We fueled up and headed north up the 97, crossing the Columbia river and continuing eastward on the 14, on the Washington side of the border. We stopped to take some photos of the scenery and dam. Al took a photo of me taking a photo of him. It’s ride reports all the way down!

We watched a mother deer attempt to convince her faun to hop a barbed wire fence near the road. As we went to leave, Al stopped suddenly and went back to the parking area, scanning and searching the gravel. Apparently his footpeg had fallen off, and he would have to ride without it until we could get a replacement bolt. For the next several hours, it was extremely amusing to watch him ride without a good place to rest his foot. Leaning over to one side, flailing around, foot extended. He must have confused the hell out of oncoming traffic. I was sad to have no way to take photos while in motion.

We chased our shadows through the late afternoon, ending up in Kennewick. Al got a new bolt for his footpeg. We got some drinks at a fast food restaurant and cooled down.

The sun set, and as twilight took over, Oz and I ran into a very bored cop.

We both got speeding tickets. $140 each for going 10mph over the speed limit. I found this ironic, given how much we’d been speeding on other parts of the day, that I’d end up with a ticket for something I would classify as fairly normal behavior. For whatever reason, the cop didn’t seem to care that Oz didn’t have registration for his bike. He did gave me a funny look when I asked to take pictures, but hey, what can I say? Gotta be thorough! This was my first-ever speeding ticket. I like his expression in this picture:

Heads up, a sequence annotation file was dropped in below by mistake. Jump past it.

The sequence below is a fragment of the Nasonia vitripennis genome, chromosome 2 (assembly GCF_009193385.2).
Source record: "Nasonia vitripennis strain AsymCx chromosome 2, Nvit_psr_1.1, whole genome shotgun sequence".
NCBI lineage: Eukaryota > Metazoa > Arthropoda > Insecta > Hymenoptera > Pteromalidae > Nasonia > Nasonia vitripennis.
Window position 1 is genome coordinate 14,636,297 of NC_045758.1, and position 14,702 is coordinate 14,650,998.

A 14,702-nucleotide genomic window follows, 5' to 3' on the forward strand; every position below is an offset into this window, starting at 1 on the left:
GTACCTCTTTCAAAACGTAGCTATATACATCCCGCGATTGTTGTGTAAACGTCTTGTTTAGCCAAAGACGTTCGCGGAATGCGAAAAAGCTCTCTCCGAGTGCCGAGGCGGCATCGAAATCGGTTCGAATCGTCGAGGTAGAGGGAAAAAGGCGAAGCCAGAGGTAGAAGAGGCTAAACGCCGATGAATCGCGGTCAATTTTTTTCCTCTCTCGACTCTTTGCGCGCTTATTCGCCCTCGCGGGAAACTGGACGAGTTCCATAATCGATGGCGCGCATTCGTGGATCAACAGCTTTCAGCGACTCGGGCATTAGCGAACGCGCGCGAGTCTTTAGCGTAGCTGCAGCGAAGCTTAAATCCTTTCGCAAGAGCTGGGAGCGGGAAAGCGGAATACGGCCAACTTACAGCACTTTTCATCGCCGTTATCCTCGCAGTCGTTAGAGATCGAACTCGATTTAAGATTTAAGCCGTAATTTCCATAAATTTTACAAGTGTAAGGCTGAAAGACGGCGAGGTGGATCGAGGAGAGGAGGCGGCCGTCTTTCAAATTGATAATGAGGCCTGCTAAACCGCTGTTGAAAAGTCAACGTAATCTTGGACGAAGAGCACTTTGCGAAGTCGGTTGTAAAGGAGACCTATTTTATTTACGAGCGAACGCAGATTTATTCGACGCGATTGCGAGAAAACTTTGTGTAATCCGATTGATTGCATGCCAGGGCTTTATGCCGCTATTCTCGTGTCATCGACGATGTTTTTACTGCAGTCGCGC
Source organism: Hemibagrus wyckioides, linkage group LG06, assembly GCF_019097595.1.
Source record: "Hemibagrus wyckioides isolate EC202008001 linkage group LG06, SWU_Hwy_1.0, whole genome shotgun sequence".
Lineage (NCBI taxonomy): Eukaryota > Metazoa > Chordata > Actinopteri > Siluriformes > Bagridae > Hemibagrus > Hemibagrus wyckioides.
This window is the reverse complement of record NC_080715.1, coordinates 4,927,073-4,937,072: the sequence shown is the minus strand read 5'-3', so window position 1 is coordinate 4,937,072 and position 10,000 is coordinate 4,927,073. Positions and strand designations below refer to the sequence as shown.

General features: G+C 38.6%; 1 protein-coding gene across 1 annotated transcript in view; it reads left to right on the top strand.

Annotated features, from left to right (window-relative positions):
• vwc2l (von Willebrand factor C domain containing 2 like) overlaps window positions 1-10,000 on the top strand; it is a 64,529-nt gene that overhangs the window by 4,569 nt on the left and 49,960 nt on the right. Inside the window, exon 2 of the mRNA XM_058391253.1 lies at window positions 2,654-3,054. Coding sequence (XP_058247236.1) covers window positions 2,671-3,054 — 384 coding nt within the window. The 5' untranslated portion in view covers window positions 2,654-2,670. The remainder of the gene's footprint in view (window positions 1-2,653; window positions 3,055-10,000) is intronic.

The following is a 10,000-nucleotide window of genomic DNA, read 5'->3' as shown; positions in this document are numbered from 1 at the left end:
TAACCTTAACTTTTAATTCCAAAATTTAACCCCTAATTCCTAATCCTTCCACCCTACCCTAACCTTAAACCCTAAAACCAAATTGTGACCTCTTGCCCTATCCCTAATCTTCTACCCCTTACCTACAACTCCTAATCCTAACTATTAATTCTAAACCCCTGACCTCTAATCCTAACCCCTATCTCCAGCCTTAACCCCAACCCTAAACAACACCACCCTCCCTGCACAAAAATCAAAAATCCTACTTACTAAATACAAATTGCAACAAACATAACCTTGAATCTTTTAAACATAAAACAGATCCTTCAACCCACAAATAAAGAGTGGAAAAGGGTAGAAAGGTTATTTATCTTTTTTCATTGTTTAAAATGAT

Mood thoroughly harshed, we toddled along at the speed limit through the early evening. It was here that I noticed my headlight was cutting in and out briefly, though only for a split second, enough to make me wonder if I was imagining things. Hmmm. We met up with Al again further down the road in a convenience store parking lot. He’d struck up a conversation with a local guy from the nearby fireworks stand.  We were informed that we shouldn’t bother trying to fight the speeding ticket, because Garfield county has a surplus of cops and a significant lack of crime.  They always show up. He grinned a little and said that the motto is, “Garfield County: Arrive on vacation, leave on probation.” Charming.

After watching a very special customer slam into the back of a parked truck while attempting to back out of a nearby parking space, I was eager to get on the road. Why do we always end up riding at night? We weren’t far from Lewiston, and Al was on a time limit, so we kept going. My headlight was getting discernibly worse, blinking out for a few seconds at a time, and while going through one town, it blipped out completely. Railing on the horn, trying to signal my distress, somehow the light came back on. Okay? I’ll take what I can get…

We made it to a gas station around 11 pm, and I explained my predicament. The light would not come back on, and furthermore, the bike wouldn’t start. Fantastic. I was at a bit of a loss, I knew it was something electrical, but I had no idea what. Luckily Al has a long and storied history of jury rigging things back together, and spotted the problem immediately. The electrical connection that we’d tightened the previous day had melted off. Awesome. In less than 10 minutes, he had twisted the wire around the terminal and it was good to go. Thanks, Al!

Even though it was ridiculously late, Al rode with us for another 20 miles or so and helped us find a good place to camp for the night. We ended up at a boat launch that explicitly said no overnight camping, but we wagered that it would be poorly enforced, as it was out of the way. Al took off sometime around 2 am, he had a long night ahead of him, still needing to do some wrenching in Lewiston!

Bye Al! You are awesome, and it was great to ride with you! We’ll meet again soon.

We set up the tent and passed the hell out.